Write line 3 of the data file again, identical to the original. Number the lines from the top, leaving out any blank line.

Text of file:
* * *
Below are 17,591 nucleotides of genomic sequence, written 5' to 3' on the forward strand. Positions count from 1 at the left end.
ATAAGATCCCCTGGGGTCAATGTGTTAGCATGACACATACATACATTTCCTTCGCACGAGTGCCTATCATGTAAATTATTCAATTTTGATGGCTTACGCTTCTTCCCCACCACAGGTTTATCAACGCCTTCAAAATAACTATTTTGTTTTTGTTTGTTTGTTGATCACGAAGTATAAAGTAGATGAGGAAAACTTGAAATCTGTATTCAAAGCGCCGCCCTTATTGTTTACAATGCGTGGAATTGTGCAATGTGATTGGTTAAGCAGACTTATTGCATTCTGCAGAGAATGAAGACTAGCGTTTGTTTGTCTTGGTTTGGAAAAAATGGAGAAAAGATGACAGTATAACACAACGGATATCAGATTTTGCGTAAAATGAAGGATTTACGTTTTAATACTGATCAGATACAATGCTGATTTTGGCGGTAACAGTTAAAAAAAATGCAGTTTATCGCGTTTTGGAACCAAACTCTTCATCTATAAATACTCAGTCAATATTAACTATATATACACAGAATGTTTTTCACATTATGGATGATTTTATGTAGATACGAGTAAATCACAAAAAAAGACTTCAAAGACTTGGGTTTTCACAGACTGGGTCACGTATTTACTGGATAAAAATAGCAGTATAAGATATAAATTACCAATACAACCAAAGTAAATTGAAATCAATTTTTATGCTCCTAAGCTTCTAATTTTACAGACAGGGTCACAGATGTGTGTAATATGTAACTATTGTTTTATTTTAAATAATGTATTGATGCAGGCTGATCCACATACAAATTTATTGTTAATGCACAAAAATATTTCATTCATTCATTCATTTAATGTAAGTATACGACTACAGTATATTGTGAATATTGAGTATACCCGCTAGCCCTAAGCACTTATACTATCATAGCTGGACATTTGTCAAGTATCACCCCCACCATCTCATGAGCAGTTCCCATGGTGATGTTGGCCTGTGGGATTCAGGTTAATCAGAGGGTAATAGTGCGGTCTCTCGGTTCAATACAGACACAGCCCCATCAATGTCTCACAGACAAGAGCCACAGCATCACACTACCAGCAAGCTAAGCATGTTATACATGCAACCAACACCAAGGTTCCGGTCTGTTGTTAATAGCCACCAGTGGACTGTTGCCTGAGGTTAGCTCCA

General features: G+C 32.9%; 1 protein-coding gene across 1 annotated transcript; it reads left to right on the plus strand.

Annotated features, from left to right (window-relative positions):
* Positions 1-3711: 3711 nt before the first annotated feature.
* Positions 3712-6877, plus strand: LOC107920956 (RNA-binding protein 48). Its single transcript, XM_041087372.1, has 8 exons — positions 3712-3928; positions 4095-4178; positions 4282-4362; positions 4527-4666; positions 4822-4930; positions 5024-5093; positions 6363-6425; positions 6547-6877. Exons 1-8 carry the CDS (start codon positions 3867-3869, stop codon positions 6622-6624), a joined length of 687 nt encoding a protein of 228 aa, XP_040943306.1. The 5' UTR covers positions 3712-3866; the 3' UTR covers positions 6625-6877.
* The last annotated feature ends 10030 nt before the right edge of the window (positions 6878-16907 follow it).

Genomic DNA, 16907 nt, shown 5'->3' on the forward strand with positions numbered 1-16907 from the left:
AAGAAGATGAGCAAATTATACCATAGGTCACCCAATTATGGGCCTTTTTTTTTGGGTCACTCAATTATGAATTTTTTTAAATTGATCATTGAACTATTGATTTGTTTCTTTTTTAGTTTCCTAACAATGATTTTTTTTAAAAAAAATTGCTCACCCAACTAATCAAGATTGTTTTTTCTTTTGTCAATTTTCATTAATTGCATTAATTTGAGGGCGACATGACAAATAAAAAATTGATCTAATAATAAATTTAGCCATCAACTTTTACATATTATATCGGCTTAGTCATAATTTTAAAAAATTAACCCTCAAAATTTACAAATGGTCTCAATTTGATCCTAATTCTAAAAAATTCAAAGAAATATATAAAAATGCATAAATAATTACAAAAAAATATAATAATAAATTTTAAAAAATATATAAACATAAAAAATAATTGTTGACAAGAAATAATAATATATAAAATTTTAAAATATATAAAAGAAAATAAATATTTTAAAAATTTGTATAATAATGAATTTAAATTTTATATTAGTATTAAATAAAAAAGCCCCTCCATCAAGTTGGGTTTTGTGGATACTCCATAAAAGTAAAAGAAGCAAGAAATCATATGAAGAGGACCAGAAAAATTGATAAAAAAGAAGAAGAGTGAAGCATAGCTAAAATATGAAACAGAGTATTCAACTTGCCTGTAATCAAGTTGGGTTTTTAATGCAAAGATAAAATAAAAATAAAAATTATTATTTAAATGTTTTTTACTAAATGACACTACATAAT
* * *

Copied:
General features: G+C 32.9%; 1 protein-coding gene across 1 annotated transcript; it reads left to right on the plus strand.